Title page for ETD etd-04142005-161744


Type of Document Dissertation
Author Broyles, Kenneth Mark
URN etd-04142005-161744
Title "Let Me Play a While": Storytelling Characters and Voices in the Works of Mark Twain, William Faulkner, and Lee Smith
Degree Doctor of Philosophy (Ph.D.)
Department English
Advisory Committee
Advisor Name Title
Richard Moreland Committee Chair
Bainard Cowan Committee Member
Brannon Costello Committee Member
Frank de Caro Committee Member
William Cooper Dean's Representative
Keywords
  • narrative
  • orality
Date of Defense 2005-03-04
Availability unrestricted
Abstract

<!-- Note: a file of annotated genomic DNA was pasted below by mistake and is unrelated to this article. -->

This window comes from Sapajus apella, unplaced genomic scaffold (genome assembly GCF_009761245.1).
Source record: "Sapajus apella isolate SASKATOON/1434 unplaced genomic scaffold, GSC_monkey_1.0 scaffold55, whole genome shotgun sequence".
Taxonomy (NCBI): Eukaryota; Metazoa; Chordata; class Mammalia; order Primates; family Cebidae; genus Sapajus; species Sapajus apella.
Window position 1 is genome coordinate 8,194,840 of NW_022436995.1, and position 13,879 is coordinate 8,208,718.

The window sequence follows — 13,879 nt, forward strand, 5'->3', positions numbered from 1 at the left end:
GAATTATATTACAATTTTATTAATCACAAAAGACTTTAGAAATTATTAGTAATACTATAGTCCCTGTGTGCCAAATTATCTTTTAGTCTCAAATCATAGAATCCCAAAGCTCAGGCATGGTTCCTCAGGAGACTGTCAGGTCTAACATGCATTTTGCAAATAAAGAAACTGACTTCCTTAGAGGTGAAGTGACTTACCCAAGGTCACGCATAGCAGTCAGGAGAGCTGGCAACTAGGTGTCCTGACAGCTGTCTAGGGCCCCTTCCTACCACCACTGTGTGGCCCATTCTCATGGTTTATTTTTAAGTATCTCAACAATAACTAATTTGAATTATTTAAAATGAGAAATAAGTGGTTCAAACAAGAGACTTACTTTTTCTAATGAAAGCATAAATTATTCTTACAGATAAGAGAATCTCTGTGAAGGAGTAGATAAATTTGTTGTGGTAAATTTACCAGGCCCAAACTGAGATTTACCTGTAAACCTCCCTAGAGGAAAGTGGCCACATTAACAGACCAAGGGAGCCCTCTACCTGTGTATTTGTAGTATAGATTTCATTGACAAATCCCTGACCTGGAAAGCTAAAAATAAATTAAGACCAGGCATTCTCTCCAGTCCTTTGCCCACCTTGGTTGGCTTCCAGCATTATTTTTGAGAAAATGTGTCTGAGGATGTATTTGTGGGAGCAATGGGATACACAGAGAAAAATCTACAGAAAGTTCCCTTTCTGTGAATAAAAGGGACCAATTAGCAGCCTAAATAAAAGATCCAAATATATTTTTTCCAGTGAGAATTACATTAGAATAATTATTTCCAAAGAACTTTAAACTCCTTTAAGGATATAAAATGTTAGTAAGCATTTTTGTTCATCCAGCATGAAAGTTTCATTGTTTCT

This dissertation focuses on the difference between narrators and characters in fiction who tell stories. It also argues that traditional orality persists in American culture and is a significant influence in the fiction of Mark Twain, William Faulkner and Lee Smith. In their work, they try to overcome what some perceive as a structural discrimination inherent in the novel and imbue their characters' speaking voices with authority that is determined by something other than their position in the structural hierarchy. All three authors attempt to give their characters speaking voices which are not necessarily inferior to the narrative or authorial voices in their works. This dissertation also suggests that the "narrator" has changed over time from a written representation of an oral storyteller to a literary function which facilitates a novel's storytelling. It is therefore methodologically useful to distinguish between narrators and storytelling characters. Susan Lanser's and Stephen Ross's concepts of voice help differentiate narrators from storytelling characters and from other voices in literature. By looking at types of storytellers, both narrators and characters, and the types of voice used by authors to represent them, we see how each type of voice acquires discursive authority. This work adapts these concepts in order to begin a discussion of voice in the works of Twain, Faulkner and Smith, and show that each of these authors attempt to give mimetic voices unusual degrees of authority-both in and outside the fictive world. This work looks specifically at storytelling events in several of Twain's short stories, including "A True Story Repeated Word for Word as I Heard It," and how experiments with these characters in his short stories led to the narrative voice in Adventures of Huckleberry Finn. This is followed by a detailed look at narrators and storytellers in Faulkner's Absalom, Absalom! and Smith's The Devil's Dream.
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